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Bai Ujambai Govindji Vs. Harakchand Govindji - Court Judgment

LegalCrystal Citation
SubjectProperty;Family
CourtMumbai
Decided On
Case Number Testamentary Suit No. 3 of 1934
Judge
Reported inAIR1935Bom242; (1935)37BOMLR300
AppellantBai Ujambai Govindji
RespondentHarakchand Govindji
Excerpt:
.....minor survivor limited to period of his minority-will by last holder-whether will has operation on joint family estate.;a hindu made a will of his ancestral as well as self-acquired property, and appointed his wife as executrix. subsequently, a son was born to him. on the testator's death, his widow applied for letters of administration of the joint family properties and credits standing in the name of the testator for the use and' benefit of the minor son and limited to the period of his minority, alleging that the will was revoked and, in the alternative, that it became inoperative on the birth of the son, so far as the joint family property was concerned. it was objected that the application was not in order in view of rule 620 of the bombay high court rules (original side), 1930, and..........a. it is contended that on the death of the deceased amritlal became absolutely entitled to the joint family properties and credits as the sole surviving coparcener. in para. 6 the petitioner says that all the properties and credits which the deceased died possessed of or was entitled to were mentioned in the schedule to the petition and the petitioner expected to realise the same.2. for making a petition in this form the petitioner relies on the language of sections 211, 250, 255, 256 and 257 of the indian succession act. it is pointed out that under section 211 although there may be an executor or an administrator, to whom a grant may be issued by the court, the joint family property which would pass by survivorship to some other person would not be vested in the executor or.....
Judgment:

Kania, J.

1. This petition for the letters of administration of the joint family properties and credits standing in the name of Govindji Khushal is filed by his widow Ujambai for the use and benefit of her minor son Amratlal and limited to the period of his minority. In the petition it is alleged that the deceased left a writing dated May 1, 1922, purporting to be his will, but the same was revoked, and he died intestate. In the alternative it is stated that on the birth of Amritlal, which took place after the date of the alleged will, the deceased and his minor son Amritlal constituted a joint and undivided Hindu family and the said will was, therefore, void and inoperative in law. In para. 5 of the petition it is stated that Harakhchand, the first caveator, who is the other son of the deceased, separated from his father before his death and the release passed by Harakhchand is put in as exhibit A. It is contended that on the death of the deceased Amritlal became absolutely entitled to the joint family properties and credits as the sole surviving coparcener. In para. 6 the petitioner says that all the properties and credits which the deceased died possessed of or was entitled to were mentioned in the schedule to the petition and the petitioner expected to realise the same.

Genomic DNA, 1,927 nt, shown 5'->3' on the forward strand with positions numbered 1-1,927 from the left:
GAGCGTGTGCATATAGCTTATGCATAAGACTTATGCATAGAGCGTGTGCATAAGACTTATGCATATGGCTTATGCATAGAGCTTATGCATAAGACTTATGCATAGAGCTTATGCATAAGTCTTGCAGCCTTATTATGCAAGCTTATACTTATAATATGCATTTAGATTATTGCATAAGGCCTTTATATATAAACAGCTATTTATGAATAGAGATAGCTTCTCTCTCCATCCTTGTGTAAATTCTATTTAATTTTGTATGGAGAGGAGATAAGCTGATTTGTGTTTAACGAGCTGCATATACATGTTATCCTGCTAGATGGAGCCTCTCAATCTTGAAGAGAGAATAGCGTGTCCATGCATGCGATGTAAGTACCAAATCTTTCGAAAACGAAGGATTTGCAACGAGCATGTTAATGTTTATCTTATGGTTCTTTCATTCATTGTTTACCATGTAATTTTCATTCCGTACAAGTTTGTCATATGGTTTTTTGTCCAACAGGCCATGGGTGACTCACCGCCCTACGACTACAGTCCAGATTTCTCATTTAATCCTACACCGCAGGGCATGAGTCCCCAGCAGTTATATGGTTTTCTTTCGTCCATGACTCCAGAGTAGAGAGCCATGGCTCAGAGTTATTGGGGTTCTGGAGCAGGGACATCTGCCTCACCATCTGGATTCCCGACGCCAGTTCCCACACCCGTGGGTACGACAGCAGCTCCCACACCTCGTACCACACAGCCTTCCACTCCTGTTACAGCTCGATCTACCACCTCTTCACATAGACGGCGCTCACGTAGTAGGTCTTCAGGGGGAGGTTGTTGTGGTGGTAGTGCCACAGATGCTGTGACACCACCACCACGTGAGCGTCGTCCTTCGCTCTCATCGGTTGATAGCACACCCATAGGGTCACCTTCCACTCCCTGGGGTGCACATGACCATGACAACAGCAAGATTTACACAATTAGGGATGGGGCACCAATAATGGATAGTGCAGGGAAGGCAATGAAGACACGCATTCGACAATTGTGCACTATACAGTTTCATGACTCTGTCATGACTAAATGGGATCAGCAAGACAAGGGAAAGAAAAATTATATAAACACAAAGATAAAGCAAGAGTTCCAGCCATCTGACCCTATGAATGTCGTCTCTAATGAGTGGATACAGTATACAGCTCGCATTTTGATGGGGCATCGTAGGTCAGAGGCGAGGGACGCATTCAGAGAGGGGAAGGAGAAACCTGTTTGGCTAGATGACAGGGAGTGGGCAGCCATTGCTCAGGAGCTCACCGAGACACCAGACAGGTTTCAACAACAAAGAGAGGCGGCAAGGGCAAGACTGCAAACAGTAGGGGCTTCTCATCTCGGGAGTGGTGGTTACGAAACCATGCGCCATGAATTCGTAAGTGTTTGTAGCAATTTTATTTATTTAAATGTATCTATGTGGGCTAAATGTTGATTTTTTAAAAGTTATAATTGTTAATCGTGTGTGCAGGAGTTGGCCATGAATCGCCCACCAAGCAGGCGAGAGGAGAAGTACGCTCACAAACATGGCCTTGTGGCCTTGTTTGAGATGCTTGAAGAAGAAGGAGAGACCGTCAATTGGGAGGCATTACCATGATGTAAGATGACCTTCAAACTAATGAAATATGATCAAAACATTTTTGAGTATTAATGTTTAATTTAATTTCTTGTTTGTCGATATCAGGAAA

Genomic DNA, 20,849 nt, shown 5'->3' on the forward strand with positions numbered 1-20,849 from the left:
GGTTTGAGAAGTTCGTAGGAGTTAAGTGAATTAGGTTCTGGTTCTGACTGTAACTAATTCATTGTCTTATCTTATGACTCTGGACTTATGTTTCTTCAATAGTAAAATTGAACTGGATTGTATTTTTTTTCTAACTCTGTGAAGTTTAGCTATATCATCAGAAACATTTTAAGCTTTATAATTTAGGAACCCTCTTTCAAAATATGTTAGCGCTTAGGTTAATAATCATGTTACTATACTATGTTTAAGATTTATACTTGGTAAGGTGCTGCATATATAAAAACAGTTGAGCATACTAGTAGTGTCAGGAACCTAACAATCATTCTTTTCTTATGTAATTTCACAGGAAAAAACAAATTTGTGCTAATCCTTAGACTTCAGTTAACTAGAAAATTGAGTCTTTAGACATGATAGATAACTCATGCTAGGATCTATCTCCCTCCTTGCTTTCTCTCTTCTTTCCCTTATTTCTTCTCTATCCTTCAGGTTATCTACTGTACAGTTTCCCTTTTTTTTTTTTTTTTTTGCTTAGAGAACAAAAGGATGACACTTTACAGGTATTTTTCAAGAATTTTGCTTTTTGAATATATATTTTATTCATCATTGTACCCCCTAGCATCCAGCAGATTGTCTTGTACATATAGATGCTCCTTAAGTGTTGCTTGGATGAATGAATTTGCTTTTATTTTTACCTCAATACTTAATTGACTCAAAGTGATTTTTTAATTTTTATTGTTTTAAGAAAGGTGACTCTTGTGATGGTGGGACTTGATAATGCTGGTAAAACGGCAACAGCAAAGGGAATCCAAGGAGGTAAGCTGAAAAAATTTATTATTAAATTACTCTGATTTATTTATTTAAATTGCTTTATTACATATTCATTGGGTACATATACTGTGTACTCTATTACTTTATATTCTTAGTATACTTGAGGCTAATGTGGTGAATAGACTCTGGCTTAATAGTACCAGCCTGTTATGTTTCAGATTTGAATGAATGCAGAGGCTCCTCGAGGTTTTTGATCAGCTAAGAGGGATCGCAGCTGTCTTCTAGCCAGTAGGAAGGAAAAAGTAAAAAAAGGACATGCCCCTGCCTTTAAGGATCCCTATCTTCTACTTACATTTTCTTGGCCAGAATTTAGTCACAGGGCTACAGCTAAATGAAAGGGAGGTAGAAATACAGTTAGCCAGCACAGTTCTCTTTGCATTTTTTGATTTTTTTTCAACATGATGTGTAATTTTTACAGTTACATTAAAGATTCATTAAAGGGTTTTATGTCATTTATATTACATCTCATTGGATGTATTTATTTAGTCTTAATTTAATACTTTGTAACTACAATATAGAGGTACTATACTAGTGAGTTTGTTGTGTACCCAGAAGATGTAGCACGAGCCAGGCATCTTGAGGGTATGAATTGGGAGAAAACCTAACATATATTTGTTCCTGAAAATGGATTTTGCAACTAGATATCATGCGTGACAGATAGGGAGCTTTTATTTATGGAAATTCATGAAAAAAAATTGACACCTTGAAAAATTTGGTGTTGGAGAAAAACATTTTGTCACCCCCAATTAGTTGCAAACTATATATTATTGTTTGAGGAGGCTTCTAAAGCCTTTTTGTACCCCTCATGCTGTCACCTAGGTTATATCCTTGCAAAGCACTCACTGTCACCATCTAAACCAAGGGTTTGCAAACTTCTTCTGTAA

2. For making a petition in this form the petitioner relies on the language of Sections 211, 250, 255, 256 and 257 of the Indian Succession Act. It is pointed out that under Section 211 although there may be an executor or an administrator, to whom a grant may be issued by the Court, the joint family property which would pass by survivorship to some other person would not be vested in the executor or administrator. It is also contended that under Section 250, on the death of the deceased, no beneficial interest remained in him and, therefore, the Court is competent to grant a representation relating to such property. In the alternative it is pointed out that under Sections 256 and 257 there is no objection to the Court granting letters of administration to the estate of the deceased with the exception of his separate property which may pass, if at all, to the executor or administrator who may choose to apply for representation on the footing of the alleged will. The application is made in this form because the applicant Ujambai is the mother of Amritlal and is named an executor in the alleged will. Harakchand filed the first caveat. On realising that he had no interest in the estate at a later stage, his daughter Jaya, who is a legatee under the will, filed the second caveat.